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A concise, fast-paced guide to getting the most out of Windows XP Service Pack 2, for power users and technical professionals alike.
° While Windows XP Service Pack 2 (SP2) has been hailed by most security experts, it is causing headaches for both users and developers
° Key coverage includes wireless networking, automated backups, customizing the Windows environment, and much more
° The unique Spring Into style of 150 one- and two-page tutorials makes learning happen fast
The fastest route to Windows XP SP2 mastery
Are you a professional who's new to Windows XP and Service Pack 2? Or maybe you've been running Windows XP for years, and you've just upgraded to SP2? Either way, you want to run the latest version of Windows as efficiently and reliably as possible. You want to master Windows XP's latest security and networking featuresand avoid its traps. And you don't have a minute to waste.
This book's for you. It'll take you further, faster than you ever expected. You won't wade through endless beginner's material or useless theory. You will master today's best techniques: just what you need to run Windows XP SP2 as effectively as possible.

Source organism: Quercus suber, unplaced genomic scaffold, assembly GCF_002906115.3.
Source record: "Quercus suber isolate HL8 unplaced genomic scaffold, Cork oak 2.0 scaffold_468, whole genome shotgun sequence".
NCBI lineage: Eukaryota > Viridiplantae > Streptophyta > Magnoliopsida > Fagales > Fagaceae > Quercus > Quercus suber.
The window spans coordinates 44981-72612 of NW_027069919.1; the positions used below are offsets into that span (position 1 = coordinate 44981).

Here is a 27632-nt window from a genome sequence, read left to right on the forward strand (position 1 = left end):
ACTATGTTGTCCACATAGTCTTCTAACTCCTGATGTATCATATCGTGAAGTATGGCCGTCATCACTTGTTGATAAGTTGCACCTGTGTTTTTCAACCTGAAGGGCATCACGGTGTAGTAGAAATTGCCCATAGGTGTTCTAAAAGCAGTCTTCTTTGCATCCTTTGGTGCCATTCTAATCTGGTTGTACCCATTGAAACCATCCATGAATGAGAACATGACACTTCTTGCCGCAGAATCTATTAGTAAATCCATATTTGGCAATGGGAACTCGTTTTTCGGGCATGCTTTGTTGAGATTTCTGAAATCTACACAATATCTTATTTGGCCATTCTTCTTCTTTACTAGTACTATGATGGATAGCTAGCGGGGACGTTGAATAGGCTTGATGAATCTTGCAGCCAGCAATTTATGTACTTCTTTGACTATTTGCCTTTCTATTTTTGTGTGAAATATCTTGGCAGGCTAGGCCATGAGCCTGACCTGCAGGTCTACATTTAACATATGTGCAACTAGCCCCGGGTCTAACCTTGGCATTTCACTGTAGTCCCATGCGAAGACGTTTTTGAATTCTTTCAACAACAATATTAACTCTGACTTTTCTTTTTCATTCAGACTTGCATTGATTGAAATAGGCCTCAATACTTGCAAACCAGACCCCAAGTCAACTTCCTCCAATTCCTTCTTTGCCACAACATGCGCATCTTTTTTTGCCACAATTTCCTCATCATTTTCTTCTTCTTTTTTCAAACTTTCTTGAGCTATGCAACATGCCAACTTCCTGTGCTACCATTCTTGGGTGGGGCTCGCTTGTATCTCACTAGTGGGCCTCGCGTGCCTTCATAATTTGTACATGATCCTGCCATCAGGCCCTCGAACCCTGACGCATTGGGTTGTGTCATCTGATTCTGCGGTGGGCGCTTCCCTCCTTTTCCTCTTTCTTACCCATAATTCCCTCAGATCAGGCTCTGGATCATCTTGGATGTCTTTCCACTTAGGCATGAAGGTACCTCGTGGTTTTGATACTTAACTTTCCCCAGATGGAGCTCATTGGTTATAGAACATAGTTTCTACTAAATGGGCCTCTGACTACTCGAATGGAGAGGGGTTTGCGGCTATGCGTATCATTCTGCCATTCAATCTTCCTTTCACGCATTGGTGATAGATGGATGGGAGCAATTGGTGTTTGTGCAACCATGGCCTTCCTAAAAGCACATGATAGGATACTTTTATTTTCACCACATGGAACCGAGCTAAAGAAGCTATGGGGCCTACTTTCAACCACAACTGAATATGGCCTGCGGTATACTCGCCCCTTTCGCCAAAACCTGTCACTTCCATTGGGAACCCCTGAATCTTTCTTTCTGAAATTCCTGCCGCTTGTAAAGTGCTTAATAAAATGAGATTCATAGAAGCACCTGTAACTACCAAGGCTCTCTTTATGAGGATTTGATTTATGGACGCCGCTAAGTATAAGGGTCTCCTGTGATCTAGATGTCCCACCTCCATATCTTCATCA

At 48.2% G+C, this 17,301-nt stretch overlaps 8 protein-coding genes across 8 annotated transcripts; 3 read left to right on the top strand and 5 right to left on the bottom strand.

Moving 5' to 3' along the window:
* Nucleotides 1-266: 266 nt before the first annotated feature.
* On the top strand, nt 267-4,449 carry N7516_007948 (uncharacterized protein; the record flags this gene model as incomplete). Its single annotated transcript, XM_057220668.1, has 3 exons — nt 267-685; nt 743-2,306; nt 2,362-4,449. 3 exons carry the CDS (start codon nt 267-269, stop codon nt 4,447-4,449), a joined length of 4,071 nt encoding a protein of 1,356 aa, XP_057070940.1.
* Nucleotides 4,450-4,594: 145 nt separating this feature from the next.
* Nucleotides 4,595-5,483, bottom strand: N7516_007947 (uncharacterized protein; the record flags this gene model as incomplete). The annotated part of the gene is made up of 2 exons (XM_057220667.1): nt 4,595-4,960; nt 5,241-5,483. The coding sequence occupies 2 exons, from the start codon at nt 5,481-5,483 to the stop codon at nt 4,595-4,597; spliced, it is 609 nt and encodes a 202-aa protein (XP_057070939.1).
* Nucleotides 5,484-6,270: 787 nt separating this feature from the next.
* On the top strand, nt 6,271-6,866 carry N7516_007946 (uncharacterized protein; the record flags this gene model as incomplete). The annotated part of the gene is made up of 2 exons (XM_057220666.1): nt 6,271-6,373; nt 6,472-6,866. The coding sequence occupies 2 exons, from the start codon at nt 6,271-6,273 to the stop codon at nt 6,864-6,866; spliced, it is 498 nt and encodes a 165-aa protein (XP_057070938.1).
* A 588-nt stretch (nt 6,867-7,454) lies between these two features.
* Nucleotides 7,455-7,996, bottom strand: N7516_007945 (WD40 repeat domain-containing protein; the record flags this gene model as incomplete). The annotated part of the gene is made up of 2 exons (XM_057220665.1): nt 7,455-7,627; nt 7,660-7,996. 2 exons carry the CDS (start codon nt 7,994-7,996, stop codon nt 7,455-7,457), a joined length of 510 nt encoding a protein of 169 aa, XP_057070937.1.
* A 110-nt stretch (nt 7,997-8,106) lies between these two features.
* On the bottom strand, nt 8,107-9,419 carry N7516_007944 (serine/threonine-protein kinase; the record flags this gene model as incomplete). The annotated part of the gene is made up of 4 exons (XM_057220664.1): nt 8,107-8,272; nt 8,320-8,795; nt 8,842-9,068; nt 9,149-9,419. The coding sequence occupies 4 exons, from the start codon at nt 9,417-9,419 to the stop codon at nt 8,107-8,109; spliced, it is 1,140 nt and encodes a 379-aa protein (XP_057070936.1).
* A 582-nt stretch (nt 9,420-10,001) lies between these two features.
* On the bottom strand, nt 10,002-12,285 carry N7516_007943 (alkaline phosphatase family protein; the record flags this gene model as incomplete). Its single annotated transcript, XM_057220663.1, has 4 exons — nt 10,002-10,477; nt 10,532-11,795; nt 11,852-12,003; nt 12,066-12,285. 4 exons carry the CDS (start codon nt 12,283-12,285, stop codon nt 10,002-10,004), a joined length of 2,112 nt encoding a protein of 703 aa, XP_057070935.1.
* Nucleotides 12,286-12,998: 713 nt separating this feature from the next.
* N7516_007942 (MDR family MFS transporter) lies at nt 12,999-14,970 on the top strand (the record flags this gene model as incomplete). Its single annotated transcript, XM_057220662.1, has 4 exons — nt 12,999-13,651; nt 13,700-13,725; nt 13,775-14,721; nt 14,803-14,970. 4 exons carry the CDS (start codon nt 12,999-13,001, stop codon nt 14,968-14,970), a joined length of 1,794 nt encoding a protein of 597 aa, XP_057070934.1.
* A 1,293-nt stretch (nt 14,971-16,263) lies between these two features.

Need specific solutions? This book's modular, "bite-sized" instructions, focused examples, and visual format deliver theminstantly.
All you need to run Windows XP SP2 with maximum efficiency and reliability
Upgrade to Windows XP SP2 without risking your data
Protect your PC and network using SP2's improved Windows Firewall
Create and secure a wireless networkin just minutes
Manage your disks and files more efficiently
Customize your Windows interface for better productivity
Discover dozens of high-efficiency shortcuts and Command Prompt techniques
Learn powerful tips with Internet Explorer
Get enhanced protection in Outlook Express
Back up your data and settingsand restore them safely
Integrate Windows XP and Macintosh computers and share their resources
Fix dozens of common Windows problems, fast!
No other Windows XP SP2 guide teaches professionals this much, this well, this quickly. Dig in, get started, get results!